Evan’s review published on Letterboxd:
All anyone really wants in this world is to be understood...
I feel very torn after watching this film, but not about the film itself.
On one hand, you have Buffalo '66. It's an amazing debut that really fires on full cylinders when delivering to the audience. Every little detail, nuance, and quirk is successful and I will rewatch this many times in the future. Maybe it's just because this is my first watch, but I'm surprised that I don't see this talked about on the same level as other 90's indie favorites of mine like Clerks and Kids.
This film wears its influences on its sleeve (Billy Brown is kinda just an angrier, unhinged Alvy Singer. The photo booth scene especially screams Woody Allen), but it never ceases to be wildly original. The two leads are fucking fantastic and oh my god is Christina Ricci amazing in this. With this and Speed Racer I am a big fan of hers.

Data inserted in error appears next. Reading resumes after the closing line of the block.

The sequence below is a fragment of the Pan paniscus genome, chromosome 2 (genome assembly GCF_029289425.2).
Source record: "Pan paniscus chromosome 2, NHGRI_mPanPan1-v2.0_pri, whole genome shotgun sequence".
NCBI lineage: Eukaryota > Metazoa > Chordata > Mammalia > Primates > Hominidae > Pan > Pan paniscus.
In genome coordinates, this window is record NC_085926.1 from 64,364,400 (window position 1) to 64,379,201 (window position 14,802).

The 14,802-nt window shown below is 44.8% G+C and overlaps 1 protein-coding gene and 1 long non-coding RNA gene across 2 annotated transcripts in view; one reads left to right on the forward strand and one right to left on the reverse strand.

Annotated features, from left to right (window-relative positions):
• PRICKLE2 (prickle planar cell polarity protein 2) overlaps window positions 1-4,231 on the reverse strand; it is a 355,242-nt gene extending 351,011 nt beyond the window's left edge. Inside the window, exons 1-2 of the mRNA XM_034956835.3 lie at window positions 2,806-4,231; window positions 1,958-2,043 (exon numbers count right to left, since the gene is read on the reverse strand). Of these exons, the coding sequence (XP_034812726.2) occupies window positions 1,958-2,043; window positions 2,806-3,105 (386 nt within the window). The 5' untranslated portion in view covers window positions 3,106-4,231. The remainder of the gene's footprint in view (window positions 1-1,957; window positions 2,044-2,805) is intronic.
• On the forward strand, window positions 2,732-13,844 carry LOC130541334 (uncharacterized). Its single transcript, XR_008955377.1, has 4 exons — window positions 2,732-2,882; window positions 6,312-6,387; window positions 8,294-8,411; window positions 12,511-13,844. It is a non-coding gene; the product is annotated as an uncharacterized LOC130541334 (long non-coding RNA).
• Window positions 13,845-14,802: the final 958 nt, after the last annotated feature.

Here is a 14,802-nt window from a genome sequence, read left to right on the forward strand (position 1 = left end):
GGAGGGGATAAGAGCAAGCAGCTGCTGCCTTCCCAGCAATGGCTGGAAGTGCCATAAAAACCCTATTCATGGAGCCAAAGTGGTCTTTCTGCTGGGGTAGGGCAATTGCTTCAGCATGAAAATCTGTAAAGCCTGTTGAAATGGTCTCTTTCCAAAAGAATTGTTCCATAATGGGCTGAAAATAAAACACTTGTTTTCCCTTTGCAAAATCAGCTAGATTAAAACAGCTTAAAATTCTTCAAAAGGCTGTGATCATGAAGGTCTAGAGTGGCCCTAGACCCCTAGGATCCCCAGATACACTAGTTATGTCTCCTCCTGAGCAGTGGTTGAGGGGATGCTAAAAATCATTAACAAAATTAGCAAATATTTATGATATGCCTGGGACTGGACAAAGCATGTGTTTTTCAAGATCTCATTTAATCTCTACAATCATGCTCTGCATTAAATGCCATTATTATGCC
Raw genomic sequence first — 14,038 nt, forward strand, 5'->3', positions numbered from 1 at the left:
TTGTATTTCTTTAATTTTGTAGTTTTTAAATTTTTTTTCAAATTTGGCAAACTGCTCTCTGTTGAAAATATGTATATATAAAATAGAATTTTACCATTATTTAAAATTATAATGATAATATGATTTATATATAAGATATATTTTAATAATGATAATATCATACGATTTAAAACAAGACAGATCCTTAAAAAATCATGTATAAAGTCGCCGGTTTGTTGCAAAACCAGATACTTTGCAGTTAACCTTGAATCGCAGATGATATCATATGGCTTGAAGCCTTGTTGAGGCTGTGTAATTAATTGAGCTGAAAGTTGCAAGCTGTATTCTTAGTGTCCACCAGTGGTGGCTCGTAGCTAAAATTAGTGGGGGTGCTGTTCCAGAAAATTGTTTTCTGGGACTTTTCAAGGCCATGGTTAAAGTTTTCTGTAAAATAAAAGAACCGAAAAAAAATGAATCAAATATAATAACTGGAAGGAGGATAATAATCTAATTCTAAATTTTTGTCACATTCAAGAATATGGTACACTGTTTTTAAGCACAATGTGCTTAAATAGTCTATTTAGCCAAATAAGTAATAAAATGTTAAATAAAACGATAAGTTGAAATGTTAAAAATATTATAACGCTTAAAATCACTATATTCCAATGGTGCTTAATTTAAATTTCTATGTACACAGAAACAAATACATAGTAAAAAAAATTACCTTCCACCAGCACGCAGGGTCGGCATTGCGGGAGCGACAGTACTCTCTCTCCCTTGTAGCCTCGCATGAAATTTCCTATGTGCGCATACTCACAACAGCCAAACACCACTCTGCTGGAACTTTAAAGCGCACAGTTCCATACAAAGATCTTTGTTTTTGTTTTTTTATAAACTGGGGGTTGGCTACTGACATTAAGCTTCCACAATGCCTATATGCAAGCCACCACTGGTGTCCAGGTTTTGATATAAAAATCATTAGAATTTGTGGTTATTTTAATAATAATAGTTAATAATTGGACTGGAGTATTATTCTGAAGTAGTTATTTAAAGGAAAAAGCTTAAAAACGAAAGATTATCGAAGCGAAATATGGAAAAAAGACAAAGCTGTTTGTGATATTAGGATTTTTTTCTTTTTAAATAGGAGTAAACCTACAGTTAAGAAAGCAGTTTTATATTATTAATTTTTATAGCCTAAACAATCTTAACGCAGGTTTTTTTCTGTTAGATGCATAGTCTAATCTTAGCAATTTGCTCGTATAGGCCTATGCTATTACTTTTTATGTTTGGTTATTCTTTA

This film is a strong 8 to a light 9. Love it love it love it!
On the other hand, we have the context of the film which is very confusing and upsetting. Like, what/who/where the fuck is Vincent Gallo now? He made two fantastic independent films, has a good album, and hasn't really done much since.
Did Roger Ebert really ruin his career after The Brown Bunny? Did the stress of independent filmmaking get to him? Or did he just not have any more stories to tell?
If it wasn't the latter (and judging by the strength of his two stories, I assume not), then we are missing out in a world without him. Perhaps if people understood The Brown Bunny, Vincent Gallo would be talked about the same amount as Harmony Korine.
Vincent Gallo might just be the person who I would most likely want to have dinner with.